Learning Objective 1: Identify the components of the professional quality of life scales.
Learning Objective 2: Distinguish the risk factors of compassion fatigue, burnout, as it realates to resilience of healthcare providers.
The purpose of this study was to describe the relationship between resilience and professional quality of life among military health care providers.
The methods includes description of research design, sample, setting, and instruments used for measurement.
Results: description of sample demographics, descriptive presentation of study variables, and examination of professional quality of life and resilience levels among deployed military personnel. Comparisons and correlational analysis of the study variables are examined.The findings of this exploratory descriptive, correlational quantitative study of the relationship between resilience and professional quality of life among military providers. The sample size was 168 military medical providers who were primarily white, married, and between the ages of 23-66+ (with 57% falling between 40-55 years of age). The providers were highly experienced, with over 30% of the sample having greater than 21+ years in both the military and professional experience. The majority of the sample had a master’s degree. The correlation between resilience and professional quality of life was significant in all three subgroups, with compassion satisfaction p =.00, burnout p = .03, and secondary trauma p =.00. The additional analysis showed a significant difference in providers deployed to Iraq versus non deployed providers.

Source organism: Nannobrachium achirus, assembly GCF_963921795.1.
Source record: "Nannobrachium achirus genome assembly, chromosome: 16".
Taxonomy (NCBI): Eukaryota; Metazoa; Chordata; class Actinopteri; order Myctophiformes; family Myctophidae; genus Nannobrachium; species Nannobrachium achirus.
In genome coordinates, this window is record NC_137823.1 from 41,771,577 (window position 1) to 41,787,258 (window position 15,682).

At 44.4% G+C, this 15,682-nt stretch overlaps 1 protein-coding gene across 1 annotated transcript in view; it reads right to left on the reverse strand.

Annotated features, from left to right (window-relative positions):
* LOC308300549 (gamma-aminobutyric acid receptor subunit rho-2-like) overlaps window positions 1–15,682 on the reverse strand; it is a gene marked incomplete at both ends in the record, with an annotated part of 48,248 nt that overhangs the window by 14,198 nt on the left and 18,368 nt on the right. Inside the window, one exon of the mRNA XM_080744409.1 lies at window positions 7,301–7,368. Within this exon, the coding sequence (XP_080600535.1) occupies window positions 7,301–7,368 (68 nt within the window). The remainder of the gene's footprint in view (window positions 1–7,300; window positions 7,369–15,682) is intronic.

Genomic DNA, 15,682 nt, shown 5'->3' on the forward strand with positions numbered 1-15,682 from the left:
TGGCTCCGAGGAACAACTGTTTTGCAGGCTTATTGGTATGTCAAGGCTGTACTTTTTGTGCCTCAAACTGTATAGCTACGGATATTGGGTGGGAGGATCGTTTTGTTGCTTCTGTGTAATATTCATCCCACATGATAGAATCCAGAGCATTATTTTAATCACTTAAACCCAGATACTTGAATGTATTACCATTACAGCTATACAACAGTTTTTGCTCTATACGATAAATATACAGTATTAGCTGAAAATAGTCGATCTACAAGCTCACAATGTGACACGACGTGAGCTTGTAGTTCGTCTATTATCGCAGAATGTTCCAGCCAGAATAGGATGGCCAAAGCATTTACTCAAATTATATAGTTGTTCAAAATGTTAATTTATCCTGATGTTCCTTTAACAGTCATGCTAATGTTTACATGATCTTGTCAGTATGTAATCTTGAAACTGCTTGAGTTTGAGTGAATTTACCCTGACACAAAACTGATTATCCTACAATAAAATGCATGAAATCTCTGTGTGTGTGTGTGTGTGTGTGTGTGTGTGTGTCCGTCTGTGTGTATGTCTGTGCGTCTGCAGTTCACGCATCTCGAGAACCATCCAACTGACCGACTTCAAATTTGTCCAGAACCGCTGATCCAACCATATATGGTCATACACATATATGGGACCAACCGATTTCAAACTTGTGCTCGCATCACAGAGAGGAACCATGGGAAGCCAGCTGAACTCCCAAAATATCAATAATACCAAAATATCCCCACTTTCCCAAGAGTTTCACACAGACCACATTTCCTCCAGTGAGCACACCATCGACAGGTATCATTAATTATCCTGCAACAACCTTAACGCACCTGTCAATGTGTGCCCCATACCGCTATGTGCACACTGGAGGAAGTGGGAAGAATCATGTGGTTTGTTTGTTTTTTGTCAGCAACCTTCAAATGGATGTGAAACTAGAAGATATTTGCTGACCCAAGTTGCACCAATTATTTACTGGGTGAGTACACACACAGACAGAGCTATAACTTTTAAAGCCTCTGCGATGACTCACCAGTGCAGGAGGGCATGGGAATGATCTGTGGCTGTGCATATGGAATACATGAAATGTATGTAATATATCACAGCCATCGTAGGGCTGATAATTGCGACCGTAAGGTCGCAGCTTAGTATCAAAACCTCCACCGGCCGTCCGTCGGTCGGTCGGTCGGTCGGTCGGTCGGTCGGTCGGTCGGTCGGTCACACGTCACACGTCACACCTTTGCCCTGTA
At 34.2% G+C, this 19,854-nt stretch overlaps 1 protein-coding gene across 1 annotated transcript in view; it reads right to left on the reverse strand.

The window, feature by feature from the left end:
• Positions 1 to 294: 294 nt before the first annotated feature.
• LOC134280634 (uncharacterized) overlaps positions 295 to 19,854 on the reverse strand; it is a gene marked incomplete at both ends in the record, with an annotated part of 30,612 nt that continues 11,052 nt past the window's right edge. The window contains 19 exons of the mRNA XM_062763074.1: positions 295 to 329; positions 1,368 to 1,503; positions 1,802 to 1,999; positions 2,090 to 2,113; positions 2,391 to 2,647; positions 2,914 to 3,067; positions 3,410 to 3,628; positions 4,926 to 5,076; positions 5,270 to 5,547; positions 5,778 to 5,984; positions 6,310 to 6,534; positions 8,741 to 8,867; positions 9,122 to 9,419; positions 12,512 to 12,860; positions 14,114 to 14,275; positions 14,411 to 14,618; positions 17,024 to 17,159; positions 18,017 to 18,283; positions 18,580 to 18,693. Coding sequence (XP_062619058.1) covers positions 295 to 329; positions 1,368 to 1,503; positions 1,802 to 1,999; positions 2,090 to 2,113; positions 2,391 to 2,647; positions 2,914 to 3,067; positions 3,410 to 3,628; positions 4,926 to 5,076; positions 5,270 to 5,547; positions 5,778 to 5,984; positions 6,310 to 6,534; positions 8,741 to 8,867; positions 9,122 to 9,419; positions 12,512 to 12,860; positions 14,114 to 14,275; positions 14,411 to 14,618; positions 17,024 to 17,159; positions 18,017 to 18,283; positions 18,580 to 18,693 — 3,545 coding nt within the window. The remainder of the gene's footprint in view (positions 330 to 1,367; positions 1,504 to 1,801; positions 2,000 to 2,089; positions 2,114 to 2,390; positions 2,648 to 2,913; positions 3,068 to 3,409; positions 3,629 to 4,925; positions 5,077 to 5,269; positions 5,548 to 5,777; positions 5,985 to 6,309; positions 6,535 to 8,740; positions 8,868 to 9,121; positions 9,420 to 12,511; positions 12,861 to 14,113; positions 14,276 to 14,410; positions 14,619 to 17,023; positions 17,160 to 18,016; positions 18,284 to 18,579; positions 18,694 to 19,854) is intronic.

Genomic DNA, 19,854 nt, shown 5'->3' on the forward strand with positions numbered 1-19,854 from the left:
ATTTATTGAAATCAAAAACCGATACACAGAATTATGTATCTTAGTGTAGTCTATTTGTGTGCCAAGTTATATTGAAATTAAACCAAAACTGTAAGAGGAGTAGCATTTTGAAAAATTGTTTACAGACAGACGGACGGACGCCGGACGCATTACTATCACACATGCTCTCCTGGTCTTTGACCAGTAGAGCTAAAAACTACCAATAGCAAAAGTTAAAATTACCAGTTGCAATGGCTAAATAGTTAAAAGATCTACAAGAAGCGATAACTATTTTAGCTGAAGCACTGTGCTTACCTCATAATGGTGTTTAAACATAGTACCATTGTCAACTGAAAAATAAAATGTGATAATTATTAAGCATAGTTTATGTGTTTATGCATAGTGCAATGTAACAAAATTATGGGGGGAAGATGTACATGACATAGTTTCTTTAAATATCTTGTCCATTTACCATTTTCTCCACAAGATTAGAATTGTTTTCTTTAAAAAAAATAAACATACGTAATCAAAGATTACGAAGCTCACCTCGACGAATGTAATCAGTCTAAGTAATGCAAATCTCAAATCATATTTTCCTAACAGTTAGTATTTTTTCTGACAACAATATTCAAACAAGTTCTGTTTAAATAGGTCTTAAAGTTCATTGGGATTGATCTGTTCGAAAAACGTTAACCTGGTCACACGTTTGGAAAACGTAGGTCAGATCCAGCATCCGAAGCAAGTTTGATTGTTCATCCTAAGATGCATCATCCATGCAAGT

The overall purpose of this study was to describe the relationship of resilience to professional quality of life in military medical providers. Resilience was evaluated using scores that rated compassion satisfaction, burnout and compassion fatigue. The providers were deployed and non-deployed.
This study showed a significant positive relationship between resilience and professional quality of life in military healthcare providers. Some of the current study’s results did agree with data from previous literature. This study highlighted the need for a larger study with a more representative sample in order to adequately evaluate these important factors in retention and accession of military healthcare providers.